A major part of the third year is spent on the honours project. The really exciting word here is ‘your’. My project was my idea and my supervisor provided backup, encouragement and made sure that the necessary science was included. The guidance and support that I received resulted in my dissertation being of sufficient quality for publication. The end result really felt like I had added something to science. I have recently been filming for a programme with the BBC, based on my research project, to be released later this summer. Overall, I’m delighted I chose Liverpool and that I now have a highly respected degree in marine biology from a university that has been engaged in marine research since the 1880s. Liverpool. It’s never too late!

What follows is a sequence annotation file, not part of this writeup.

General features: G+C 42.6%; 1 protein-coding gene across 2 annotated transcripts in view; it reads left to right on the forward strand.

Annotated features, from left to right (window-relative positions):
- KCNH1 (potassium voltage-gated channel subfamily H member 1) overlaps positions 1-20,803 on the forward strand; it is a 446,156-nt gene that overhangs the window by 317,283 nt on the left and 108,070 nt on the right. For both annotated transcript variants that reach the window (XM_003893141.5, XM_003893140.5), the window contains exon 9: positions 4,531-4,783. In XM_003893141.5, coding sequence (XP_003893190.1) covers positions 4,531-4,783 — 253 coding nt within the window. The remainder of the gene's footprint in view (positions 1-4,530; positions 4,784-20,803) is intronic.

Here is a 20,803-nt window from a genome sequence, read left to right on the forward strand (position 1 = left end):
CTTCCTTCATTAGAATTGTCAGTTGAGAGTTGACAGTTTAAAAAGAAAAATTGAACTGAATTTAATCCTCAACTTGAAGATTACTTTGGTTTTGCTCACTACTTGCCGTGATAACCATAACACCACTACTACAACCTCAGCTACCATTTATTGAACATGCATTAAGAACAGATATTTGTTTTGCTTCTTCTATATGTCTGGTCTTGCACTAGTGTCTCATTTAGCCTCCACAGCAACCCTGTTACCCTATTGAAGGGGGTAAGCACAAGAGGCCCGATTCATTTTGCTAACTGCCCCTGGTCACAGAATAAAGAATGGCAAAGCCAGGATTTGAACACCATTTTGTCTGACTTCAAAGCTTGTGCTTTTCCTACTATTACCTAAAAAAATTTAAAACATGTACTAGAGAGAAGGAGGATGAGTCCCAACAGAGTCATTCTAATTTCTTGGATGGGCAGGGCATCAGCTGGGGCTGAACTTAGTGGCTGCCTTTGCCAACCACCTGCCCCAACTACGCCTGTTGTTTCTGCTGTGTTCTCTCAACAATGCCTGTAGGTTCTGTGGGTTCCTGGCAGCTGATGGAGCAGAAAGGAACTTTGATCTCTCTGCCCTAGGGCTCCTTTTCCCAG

Dr Bryony Caswell (B.A.Caswell@liverpool.ac.uk)
Department of Earth, Ocean and Ecological Sciences at Liverpool University.
Paul Scott is a recent graduate of the new 4 year programme at Liverpool.